The driving theory test costs £23. You’ll need to pass your theory test before you can take the practical driving test. The overall pass rate for the theory test was 55.7% in the financial year 2020-21.

If you want to practise before the real thing, it might be worth paying £4.99 to download The Official DVSA Theory Test Kit app. This includes mock tests and hazard perception videos that will prepare you well for the real thing.

Practical driving test

The practical driving test costs £62 for weekday tests, while evening, weekend and bank holiday practical tests cost £75. The overall pass rate for the practical test was 49.8% in the year 2020-21, which shows that more people fail than pass, so don’t rush it. 

Do I need car insurance when learning to drive?

You may do. The good news is that if you're taking lessons with a professional driving school, the cost of insurance is usually included in the lesson price. Be sure to double-check though.

If you’re practising in your own (or a friend’s) car with a qualified passenger showing you the ropes, you’ll need learner driver insurance. Be aware that some policies might require the person supervising you to be over the age of 25.

If you'll be learning in a friend’s car or in your parents’ vehicle, you’ll either need to take out learner driver insurance or make sure you’re covered by the car owner’s insurance policy.

What is the cheapest way to learn to drive?

There are a few things you can do to lower the cost of learning to drive:

  • Shop around for driving lessons – go online and compare quotes from driving instructors.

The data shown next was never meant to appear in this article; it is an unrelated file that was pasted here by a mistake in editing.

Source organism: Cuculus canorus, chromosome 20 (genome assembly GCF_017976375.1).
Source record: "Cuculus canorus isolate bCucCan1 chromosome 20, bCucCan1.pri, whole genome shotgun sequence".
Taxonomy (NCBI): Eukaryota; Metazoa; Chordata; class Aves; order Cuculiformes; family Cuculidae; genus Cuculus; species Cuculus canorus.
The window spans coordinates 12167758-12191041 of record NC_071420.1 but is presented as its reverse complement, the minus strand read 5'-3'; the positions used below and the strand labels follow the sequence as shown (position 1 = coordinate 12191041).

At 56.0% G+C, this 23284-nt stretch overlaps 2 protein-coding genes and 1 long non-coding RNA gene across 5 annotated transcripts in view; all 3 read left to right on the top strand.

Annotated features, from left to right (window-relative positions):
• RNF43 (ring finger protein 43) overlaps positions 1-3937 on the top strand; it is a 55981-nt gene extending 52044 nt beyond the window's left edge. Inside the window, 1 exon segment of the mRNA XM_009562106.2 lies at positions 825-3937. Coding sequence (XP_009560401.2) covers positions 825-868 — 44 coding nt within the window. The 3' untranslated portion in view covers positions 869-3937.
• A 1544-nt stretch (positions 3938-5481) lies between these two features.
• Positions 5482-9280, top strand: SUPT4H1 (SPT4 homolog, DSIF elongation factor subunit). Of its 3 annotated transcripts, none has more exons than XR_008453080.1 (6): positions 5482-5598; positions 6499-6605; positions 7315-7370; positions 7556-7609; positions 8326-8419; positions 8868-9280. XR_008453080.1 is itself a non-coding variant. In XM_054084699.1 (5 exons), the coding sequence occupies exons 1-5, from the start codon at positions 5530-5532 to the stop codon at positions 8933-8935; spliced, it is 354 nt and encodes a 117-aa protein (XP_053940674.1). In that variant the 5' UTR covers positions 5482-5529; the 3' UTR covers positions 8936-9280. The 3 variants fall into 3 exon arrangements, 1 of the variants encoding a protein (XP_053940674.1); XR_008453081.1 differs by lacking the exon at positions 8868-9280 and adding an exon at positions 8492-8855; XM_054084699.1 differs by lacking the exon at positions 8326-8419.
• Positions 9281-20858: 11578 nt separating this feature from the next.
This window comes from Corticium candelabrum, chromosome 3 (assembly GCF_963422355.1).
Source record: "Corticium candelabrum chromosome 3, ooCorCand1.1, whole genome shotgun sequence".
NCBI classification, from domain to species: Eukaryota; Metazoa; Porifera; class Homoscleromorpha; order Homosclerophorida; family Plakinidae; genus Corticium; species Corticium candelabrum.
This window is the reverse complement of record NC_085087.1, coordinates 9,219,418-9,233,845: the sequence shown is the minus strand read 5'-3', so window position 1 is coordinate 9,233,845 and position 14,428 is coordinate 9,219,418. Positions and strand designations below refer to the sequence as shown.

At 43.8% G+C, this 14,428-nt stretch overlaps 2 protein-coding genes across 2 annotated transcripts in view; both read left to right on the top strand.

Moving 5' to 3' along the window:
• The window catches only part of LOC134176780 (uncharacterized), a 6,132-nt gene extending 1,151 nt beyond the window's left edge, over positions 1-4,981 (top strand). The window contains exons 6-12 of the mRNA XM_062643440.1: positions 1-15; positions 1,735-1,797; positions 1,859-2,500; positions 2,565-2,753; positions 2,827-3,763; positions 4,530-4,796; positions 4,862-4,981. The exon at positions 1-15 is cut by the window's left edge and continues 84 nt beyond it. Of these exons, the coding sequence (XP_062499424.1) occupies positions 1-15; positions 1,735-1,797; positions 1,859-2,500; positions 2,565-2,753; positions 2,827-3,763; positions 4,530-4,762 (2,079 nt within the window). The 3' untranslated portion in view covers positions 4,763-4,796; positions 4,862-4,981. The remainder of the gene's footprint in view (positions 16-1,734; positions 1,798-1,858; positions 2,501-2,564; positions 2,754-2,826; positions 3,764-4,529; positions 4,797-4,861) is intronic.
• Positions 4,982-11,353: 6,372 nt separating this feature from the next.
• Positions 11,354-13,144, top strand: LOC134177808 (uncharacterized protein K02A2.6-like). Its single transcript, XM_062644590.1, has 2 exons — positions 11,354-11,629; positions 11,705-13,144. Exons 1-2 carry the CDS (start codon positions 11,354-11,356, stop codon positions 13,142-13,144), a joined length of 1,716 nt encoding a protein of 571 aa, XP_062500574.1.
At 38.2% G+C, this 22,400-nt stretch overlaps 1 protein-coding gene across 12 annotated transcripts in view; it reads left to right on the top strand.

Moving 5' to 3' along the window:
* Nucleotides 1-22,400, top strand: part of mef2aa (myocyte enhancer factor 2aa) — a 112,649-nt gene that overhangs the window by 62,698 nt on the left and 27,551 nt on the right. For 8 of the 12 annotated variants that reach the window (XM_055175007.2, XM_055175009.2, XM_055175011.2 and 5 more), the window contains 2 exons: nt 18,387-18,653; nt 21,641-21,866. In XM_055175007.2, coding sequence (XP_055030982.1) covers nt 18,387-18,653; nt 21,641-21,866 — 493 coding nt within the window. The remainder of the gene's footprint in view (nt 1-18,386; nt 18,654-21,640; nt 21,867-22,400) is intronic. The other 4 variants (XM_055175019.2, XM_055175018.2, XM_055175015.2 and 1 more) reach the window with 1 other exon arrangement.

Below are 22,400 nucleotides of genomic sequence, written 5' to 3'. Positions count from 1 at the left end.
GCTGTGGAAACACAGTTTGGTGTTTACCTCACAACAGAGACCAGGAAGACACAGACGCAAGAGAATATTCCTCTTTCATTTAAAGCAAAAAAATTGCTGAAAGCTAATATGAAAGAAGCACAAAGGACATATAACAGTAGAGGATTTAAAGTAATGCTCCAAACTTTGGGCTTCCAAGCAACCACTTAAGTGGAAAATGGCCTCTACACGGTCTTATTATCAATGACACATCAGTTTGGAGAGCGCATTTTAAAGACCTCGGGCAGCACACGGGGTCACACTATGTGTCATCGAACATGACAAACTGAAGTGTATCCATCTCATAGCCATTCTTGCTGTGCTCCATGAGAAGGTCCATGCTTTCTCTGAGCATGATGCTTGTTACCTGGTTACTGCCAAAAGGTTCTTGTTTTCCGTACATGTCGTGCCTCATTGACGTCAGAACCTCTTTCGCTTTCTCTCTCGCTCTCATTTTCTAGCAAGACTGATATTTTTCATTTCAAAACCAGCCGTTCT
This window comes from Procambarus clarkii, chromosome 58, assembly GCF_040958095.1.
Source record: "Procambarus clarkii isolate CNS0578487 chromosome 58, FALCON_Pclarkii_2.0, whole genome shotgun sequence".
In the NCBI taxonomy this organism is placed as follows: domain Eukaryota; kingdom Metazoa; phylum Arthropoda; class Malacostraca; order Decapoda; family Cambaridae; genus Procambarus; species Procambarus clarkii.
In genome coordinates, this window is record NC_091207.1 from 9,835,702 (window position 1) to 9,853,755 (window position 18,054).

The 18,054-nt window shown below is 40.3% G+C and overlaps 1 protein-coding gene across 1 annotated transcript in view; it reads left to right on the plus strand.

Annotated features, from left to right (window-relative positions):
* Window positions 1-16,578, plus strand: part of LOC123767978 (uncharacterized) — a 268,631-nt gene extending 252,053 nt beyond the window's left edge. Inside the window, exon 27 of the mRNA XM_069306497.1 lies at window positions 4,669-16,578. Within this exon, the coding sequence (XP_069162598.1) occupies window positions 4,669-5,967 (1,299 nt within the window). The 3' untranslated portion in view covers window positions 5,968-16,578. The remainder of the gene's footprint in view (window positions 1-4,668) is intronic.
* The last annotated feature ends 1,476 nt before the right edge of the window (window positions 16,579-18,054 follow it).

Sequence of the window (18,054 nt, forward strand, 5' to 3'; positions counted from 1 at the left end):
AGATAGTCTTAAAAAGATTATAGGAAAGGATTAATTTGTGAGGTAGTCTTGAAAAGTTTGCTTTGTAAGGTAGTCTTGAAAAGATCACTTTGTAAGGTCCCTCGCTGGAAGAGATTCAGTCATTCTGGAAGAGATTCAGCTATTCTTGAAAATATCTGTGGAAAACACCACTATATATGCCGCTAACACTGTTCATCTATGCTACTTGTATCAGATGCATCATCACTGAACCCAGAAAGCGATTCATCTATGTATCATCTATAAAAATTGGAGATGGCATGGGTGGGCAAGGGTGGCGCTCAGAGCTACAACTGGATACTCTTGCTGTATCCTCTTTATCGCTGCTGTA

• Book driving lessons in bulk – you’ll normally get a discount for booking multiple lessons.
  • Book two-hour lessons – booking a two-hour lesson is sometimes cheaper than booking two one-hour lessons. Plus, it gives you more time to get into the swing of things
  • Get in some extra free practice – if you’re insured on their car, get some extra practice in with a friend or family member for free.
  • Only book a test when you’re ready – one of the most cost-effective ways to save money learning to drive is by passing your test first time. Easier said than done we know, but to give yourself the best chance possible, make sure you’re properly prepared.
  • Shop around and compare car insurance quotes – if you need to find car insurance, let Comparethemarket do the work for you. We’ll gather quotes from more than 57[1] different insurance providers in the UK, in just a few minutes.

[1] Correct as of October 2022.

Total cost of learning to drive 

With everything we’ve laid out, you can see it costs around £2,000 to learn to drive:

Provisional driving licence


Learner driver insurance (average for one year)


Driving lessons (estimate)


Theory test


DVSA theory test app


Practical test (weekday)





[2] 51% of learner drivers between 17-24 years old could achieve a quote of up to £580 for their car insurance based on Comparethemarket data in September, 2022.

Although the costs do mount up, at least they’ll be spread across your learner driver journey so won’t happen all at once. That should make them more manageable as you gear up for life on the road.